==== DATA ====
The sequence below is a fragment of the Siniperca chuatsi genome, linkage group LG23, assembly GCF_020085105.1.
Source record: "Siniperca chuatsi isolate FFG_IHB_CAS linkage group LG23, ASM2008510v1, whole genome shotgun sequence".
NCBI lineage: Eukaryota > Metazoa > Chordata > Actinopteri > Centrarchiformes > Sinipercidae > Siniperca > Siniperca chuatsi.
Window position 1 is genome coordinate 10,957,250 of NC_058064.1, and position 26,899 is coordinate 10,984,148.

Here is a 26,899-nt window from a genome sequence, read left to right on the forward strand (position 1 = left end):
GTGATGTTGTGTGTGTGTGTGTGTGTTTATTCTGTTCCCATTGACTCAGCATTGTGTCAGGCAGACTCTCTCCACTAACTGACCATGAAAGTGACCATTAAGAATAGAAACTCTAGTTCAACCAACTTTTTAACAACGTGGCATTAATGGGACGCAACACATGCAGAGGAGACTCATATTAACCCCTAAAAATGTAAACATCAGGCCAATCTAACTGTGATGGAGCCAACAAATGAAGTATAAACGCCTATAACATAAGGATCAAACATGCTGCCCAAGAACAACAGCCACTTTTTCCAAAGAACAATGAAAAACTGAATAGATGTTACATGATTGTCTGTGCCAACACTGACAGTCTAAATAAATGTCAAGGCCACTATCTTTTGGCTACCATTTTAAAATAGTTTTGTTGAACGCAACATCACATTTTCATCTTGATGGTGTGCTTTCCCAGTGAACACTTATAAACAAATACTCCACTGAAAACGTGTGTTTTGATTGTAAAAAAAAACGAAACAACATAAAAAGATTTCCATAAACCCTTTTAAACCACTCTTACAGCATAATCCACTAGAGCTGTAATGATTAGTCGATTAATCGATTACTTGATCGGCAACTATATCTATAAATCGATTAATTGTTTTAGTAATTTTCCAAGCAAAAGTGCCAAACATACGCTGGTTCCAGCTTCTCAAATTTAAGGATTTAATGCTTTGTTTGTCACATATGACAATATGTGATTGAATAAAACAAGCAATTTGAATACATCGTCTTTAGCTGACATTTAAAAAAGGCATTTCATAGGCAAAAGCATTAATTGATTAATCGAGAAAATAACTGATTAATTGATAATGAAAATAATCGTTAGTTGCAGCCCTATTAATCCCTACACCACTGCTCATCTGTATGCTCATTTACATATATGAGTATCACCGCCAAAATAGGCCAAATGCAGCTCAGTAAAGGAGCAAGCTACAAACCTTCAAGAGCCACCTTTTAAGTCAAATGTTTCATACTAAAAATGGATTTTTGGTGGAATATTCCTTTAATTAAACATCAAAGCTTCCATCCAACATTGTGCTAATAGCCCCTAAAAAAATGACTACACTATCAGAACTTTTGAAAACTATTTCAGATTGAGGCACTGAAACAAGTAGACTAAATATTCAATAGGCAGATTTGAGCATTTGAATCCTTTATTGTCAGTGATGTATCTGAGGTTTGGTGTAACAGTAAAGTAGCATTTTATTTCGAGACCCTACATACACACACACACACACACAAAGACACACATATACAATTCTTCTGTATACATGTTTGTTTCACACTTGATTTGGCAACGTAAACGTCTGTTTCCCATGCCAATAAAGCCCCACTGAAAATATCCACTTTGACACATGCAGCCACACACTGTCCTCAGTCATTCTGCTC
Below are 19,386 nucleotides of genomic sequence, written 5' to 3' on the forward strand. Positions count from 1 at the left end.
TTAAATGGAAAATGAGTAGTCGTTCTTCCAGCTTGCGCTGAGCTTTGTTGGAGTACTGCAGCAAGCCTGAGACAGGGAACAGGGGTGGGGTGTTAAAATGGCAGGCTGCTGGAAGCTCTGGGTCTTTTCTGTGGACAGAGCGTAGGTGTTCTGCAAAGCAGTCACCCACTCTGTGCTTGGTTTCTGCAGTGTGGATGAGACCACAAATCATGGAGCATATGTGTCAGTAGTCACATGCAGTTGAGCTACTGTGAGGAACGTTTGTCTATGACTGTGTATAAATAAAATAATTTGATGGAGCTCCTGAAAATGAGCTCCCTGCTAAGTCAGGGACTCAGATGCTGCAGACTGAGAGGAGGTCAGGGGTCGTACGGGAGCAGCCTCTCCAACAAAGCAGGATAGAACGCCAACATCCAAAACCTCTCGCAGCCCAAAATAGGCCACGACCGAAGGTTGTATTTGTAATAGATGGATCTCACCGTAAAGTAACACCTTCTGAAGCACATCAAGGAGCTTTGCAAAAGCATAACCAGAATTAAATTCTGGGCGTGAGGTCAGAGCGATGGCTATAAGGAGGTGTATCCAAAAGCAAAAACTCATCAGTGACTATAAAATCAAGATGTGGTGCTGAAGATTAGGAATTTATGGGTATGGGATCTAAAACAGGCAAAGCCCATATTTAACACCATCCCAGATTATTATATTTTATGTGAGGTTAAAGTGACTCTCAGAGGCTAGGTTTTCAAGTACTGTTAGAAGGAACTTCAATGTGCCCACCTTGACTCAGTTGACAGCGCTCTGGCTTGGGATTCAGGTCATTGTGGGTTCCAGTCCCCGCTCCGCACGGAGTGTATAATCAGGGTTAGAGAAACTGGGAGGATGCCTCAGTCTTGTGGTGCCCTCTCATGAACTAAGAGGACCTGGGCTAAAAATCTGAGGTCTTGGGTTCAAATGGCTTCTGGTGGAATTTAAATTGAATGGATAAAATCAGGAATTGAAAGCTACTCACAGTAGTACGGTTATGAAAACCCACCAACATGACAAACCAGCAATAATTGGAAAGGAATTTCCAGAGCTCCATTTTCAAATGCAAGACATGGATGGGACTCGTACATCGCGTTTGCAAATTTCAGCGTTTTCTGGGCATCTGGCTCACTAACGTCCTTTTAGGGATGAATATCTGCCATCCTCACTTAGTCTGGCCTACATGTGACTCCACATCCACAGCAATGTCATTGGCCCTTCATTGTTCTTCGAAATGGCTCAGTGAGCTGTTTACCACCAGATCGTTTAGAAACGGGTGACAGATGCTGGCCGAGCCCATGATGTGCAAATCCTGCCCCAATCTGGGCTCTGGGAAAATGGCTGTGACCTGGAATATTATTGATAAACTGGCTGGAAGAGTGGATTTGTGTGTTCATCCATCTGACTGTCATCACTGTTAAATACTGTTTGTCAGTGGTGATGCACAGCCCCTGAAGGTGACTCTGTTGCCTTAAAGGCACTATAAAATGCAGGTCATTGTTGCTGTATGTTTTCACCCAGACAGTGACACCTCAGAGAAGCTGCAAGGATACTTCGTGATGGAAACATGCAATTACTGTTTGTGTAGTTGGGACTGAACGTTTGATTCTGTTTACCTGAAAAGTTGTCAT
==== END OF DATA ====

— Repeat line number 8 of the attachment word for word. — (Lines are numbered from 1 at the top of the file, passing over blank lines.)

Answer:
TTAAATGGAAAATGAGTAGTCGTTCTTCCAGCTTGCGCTGAGCTTTGTTGGAGTACTGCAGCAAGCCTGAGACAGGGAACAGGGGTGGGGTGTTAAAATGGCAGGCTGCTGGAAGCTCTGGGTCTTTTCTGTGGACAGAGCGTAGGTGTTCTGCAAAGCAGTCACCCACTCTGTGCTTGGTTTCTGCAGTGTGGATGAGACCACAAATCATGGAGCATATGTGTCAGTAGTCACATGCAGTTGAGCTACTGTGAGGAACGTTTGTCTATGACTGTGTATAAATAAAATAATTTGATGGAGCTCCTGAAAATGAGCTCCCTGCTAAGTCAGGGACTCAGATGCTGCAGACTGAGAGGAGGTCAGGGGTCGTACGGGAGCAGCCTCTCCAACAAAGCAGGATAGAACGCCAACATCCAAAACCTCTCGCAGCCCAAAATAGGCCACGACCGAAGGTTGTATTTGTAATAGATGGATCTCACCGTAAAGTAACACCTTCTGAAGCACATCAAGGAGCTTTGCAAAAGCATAACCAGAATTAAATTCTGGGCGTGAGGTCAGAGCGATGGCTATAAGGAGGTGTATCCAAAAGCAAAAACTCATCAGTGACTATAAAATCAAGATGTGGTGCTGAAGATTAGGAATTTATGGGTATGGGATCTAAAACAGGCAAAGCCCATATTTAACACCATCCCAGATTATTATATTTTATGTGAGGTTAAAGTGACTCTCAGAGGCTAGGTTTTCAAGTACTGTTAGAAGGAACTTCAATGTGCCCACCTTGACTCAGTTGACAGCGCTCTGGCTTGGGATTCAGGTCATTGTGGGTTCCAGTCCCCGCTCCGCACGGAGTGTATAATCAGGGTTAGAGAAACTGGGAGGATGCCTCAGTCTTGTGGTGCCCTCTCATGAACTAAGAGGACCTGGGCTAAAAATCTGAGGTCTTGGGTTCAAATGGCTTCTGGTGGAATTTAAATTGAATGGATAAAATCAGGAATTGAAAGCTACTCACAGTAGTACGGTTATGAAAACCCACCAACATGACAAACCAGCAATAATTGGAAAGGAATTTCCAGAGCTCCATTTTCAAATGCAAGACATGGATGGGACTCGTACATCGCGTTTGCAAATTTCAGCGTTTTCTGGGCATCTGGCTCACTAACGTCCTTTTAGGGATGAATATCTGCCATCCTCACTTAGTCTGGCCTACATGTGACTCCACATCCACAGCAATGTCATTGGCCCTTCATTGTTCTTCGAAATGGCTCAGTGAGCTGTTTACCACCAGATCGTTTAGAAACGGGTGACAGATGCTGGCCGAGCCCATGATGTGCAAATCCTGCCCCAATCTGGGCTCTGGGAAAATGGCTGTGACCTGGAATATTATTGATAAACTGGCTGGAAGAGTGGATTTGTGTGTTCATCCATCTGACTGTCATCACTGTTAAATACTGTTTGTCAGTGGTGATGCACAGCCCCTGAAGGTGACTCTGTTGCCTTAAAGGCACTATAAAATGCAGGTCATTGTTGCTGTATGTTTTCACCCAGACAGTGACACCTCAGAGAAGCTGCAAGGATACTTCGTGATGGAAACATGCAATTACTGTTTGTGTAGTTGGGACTGAACGTTTGATTCTGTTTACCTGAAAAGTTGTCAT